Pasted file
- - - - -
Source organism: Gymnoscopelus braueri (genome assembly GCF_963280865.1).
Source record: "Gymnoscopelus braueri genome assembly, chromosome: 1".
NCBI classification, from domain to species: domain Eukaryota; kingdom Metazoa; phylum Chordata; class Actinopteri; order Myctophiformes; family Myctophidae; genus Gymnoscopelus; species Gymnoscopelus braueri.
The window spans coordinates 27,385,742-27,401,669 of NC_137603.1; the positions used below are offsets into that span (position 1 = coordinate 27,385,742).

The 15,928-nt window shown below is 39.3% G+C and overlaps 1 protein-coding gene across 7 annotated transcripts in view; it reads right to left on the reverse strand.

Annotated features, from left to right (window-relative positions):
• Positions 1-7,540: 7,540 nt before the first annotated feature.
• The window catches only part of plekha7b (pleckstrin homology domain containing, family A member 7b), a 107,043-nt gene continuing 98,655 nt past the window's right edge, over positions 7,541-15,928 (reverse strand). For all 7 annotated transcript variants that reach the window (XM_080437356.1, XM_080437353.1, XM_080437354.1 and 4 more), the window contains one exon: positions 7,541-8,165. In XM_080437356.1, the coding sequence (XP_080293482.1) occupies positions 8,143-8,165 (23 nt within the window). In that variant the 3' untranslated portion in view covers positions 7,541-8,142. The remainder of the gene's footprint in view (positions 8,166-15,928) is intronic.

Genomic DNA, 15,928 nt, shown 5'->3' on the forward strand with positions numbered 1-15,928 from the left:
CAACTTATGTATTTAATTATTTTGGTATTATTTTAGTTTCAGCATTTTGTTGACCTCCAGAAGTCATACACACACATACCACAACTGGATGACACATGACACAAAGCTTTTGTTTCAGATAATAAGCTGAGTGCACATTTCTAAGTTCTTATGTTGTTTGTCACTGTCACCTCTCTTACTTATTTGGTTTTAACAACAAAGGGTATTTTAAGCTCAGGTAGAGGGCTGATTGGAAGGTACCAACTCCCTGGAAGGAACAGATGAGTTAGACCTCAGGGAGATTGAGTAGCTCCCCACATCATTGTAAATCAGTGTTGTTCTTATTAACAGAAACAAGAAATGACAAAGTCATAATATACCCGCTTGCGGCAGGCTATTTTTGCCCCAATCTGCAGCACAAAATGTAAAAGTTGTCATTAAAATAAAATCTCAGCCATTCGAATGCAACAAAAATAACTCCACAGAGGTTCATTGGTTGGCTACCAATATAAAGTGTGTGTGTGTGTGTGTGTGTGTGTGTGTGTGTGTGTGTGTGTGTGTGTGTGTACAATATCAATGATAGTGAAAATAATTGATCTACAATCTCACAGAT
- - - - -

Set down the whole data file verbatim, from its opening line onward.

Source organism: Gymnoscopelus braueri (genome assembly GCF_963280865.1).
Source record: "Gymnoscopelus braueri genome assembly, chromosome: 1".
NCBI classification, from domain to species: domain Eukaryota; kingdom Metazoa; phylum Chordata; class Actinopteri; order Myctophiformes; family Myctophidae; genus Gymnoscopelus; species Gymnoscopelus braueri.
The window spans coordinates 27,385,742-27,401,669 of NC_137603.1; the positions used below are offsets into that span (position 1 = coordinate 27,385,742).

The 15,928-nt window shown below is 39.3% G+C and overlaps 1 protein-coding gene across 7 annotated transcripts in view; it reads right to left on the reverse strand.

Annotated features, from left to right (window-relative positions):
• Positions 1-7,540: 7,540 nt before the first annotated feature.
• The window catches only part of plekha7b (pleckstrin homology domain containing, family A member 7b), a 107,043-nt gene continuing 98,655 nt past the window's right edge, over positions 7,541-15,928 (reverse strand). For all 7 annotated transcript variants that reach the window (XM_080437356.1, XM_080437353.1, XM_080437354.1 and 4 more), the window contains one exon: positions 7,541-8,165. In XM_080437356.1, the coding sequence (XP_080293482.1) occupies positions 8,143-8,165 (23 nt within the window). In that variant the 3' untranslated portion in view covers positions 7,541-8,142. The remainder of the gene's footprint in view (positions 8,166-15,928) is intronic.

Genomic DNA, 15,928 nt, shown 5'->3' on the forward strand with positions numbered 1-15,928 from the left:
CAACTTATGTATTTAATTATTTTGGTATTATTTTAGTTTCAGCATTTTGTTGACCTCCAGAAGTCATACACACACATACCACAACTGGATGACACATGACACAAAGCTTTTGTTTCAGATAATAAGCTGAGTGCACATTTCTAAGTTCTTATGTTGTTTGTCACTGTCACCTCTCTTACTTATTTGGTTTTAACAACAAAGGGTATTTTAAGCTCAGGTAGAGGGCTGATTGGAAGGTACCAACTCCCTGGAAGGAACAGATGAGTTAGACCTCAGGGAGATTGAGTAGCTCCCCACATCATTGTAAATCAGTGTTGTTCTTATTAACAGAAACAAGAAATGACAAAGTCATAATATACCCGCTTGCGGCAGGCTATTTTTGCCCCAATCTGCAGCACAAAATGTAAAAGTTGTCATTAAAATAAAATCTCAGCCATTCGAATGCAACAAAAATAACTCCACAGAGGTTCATTGGTTGGCTACCAATATAAAGTGTGTGTGTGTGTGTGTGTGTGTGTGTGTGTGTGTGTGTGTGTGTGTGTGTGTACAATATCAATGATAGTGAAAATAATTGATCTACAATCTCACAGAT